On a macro level, debt was a force behind the incredible economic expansion over the past two centuries, and the availability of debt at the family level played a role as well. Despite all that debt has brought society, many financial gurus and authors vilify debt and explicitly call the idea of borrowing money “evil.” Typical mass-produced financial advice often calls for avoiding debt as much as possible. Is this a realistic goal in economically developed nations in the twenty-first century?
For some, it is. There is no doubt that there are many ways families can survive and thrive while avoiding the need to borrow money at all. Avoidance of all debt can be a struggle for most families, particularly in today’s United States. Are the sacrifices worth the effort?
To join in this discussion, you must accept that debt is not evil. All forms of money are tools to simplify the exchange of goods and services. As tools are objects with no inner consciousness, they can neither be good nor evil, as these words indicate a nature of intentions. Intentions require a sophisticated neural network, something lacking as much in money as it is lacking in a doorknob.
If you’re still with me and you agree that borrowing money is not an evil concept, you might also agree that the tool of debt could possibly be used for both wise and unwise decisions, designed by the active neural networks in human beings (the tool-wielders).
From a pure numerical viewpoint
Even though amounts and values of money are normally symbolized by numbers, money is never solely about digits on a ledger. If it were, there would be only one reason to go into debt: an opportunity to use someone else’s money to earn more money than what is borrowed — a sure thing. If I offered you $10,000 without interest with the only caveat that you repay me slowly each month and in full by the end of twelve months, it would be wise to accept the offer, invest the $10,000 in a safe investment like a high-yield savings account, pay me back, and keep the interest you’ve earned for yourself without much effort.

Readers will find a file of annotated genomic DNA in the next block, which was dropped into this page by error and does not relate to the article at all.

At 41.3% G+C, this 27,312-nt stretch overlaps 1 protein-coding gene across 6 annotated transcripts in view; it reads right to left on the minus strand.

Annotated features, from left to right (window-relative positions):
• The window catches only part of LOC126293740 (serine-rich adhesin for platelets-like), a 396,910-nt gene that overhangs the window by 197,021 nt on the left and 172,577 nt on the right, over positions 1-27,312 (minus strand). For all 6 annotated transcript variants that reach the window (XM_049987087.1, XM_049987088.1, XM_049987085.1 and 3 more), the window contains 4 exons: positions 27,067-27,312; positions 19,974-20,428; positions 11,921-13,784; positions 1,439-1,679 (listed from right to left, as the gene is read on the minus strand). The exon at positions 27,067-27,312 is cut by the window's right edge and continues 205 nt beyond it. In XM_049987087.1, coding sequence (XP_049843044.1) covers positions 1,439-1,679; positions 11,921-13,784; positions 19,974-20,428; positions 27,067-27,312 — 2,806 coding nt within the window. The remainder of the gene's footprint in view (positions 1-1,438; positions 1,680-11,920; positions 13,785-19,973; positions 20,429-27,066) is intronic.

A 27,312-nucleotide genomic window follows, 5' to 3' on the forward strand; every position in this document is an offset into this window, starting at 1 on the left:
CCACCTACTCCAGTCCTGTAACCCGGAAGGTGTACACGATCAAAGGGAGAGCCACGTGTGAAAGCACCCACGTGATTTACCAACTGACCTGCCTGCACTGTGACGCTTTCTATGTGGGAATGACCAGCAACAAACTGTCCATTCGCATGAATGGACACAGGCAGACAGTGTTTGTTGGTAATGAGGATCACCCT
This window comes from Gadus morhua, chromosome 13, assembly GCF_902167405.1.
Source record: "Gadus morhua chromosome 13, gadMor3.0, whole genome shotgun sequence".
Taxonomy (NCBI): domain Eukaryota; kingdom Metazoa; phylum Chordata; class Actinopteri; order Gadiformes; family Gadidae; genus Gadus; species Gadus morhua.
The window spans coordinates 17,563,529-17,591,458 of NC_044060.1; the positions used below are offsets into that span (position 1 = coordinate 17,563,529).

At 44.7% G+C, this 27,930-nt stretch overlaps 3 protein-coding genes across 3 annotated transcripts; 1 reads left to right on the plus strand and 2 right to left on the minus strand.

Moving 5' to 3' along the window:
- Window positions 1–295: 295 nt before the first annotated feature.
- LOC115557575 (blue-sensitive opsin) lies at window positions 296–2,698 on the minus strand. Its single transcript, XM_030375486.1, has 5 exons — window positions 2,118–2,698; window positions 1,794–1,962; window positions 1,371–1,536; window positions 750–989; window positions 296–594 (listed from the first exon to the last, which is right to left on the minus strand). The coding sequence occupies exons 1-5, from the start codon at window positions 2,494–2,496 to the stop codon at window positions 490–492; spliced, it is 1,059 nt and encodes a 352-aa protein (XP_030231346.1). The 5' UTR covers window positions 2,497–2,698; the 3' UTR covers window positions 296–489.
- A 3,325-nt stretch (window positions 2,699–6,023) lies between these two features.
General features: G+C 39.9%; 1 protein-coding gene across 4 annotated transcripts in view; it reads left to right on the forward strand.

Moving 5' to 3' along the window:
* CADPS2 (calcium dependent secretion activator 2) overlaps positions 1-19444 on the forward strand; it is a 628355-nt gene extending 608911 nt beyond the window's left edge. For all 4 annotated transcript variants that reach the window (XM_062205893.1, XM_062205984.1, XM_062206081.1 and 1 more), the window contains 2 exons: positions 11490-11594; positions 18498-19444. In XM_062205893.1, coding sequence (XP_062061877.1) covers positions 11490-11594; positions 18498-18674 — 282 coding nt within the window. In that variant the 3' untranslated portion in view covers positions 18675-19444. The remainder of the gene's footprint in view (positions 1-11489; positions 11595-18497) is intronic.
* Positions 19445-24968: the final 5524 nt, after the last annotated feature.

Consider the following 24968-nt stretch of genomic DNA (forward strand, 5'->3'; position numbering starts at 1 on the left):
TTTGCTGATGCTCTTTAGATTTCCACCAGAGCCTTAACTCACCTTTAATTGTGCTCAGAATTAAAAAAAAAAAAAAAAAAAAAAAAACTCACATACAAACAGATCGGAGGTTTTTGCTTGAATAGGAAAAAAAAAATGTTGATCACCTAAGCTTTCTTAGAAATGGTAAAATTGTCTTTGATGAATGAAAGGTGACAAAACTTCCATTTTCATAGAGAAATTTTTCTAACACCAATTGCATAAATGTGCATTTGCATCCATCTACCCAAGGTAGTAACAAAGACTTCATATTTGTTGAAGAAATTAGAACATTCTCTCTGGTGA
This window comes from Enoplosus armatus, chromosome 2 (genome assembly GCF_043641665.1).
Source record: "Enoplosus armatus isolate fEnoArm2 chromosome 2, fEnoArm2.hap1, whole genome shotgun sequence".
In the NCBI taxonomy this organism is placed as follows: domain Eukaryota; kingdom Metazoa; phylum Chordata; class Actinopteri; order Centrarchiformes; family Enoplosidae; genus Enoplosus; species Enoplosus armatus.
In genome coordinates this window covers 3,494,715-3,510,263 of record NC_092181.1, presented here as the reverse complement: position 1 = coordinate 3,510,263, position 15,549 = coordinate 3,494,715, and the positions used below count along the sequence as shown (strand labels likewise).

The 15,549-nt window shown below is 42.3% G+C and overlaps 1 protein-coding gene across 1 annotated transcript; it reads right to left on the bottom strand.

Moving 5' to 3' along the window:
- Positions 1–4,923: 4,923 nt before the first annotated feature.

This is what credit cards have been offering, though less frequently recently, with 0% balance transfer offers, or so they’d like you to believe. If you look deeper, there are usually some risks:
- The credit card companies might drop the promotion.
- If you fail to make a payment in time, even if your check arrives on someone’s desk one minute too late, you will owe interest to the credit card.
- The bank might lower the interest rate you are earning in the savings account to a point where the exercise is not worthwhile.
- Your credit score will decrease due to an increased utilization ratio, forcing you to pay more for new loans or mortgages.
The numbers are trickier when you question whether to take on debt at a higher interest rate with the possibility of earning more from a riskier investment, like stocks. Here you have to weigh the probability of not earning more than the interest you will be charged for borrowing the money.
In the end it is a judgment call. You could devise complex algorithms to help you to decide whether to borrow money at one rate for the possibility of earning a higher return on an investment, but anything can happen.
Debt for education
One of the most prominent rationalizations for accepting debt for education, like student loans, is from the purely mathematical viewpoint. People who go to college earn more throughout their lifetime than people who do not. The numbers show that in many cases, money spent for college, including interest payments lasting ten years after graduation, are worthwhile thanks to increased career opportunities and salaries. On average, an individual with a Bachelor’s degree will earn twice as much as an individual with only a high school diploma, though the statistics will differ depending on the field of study and the career.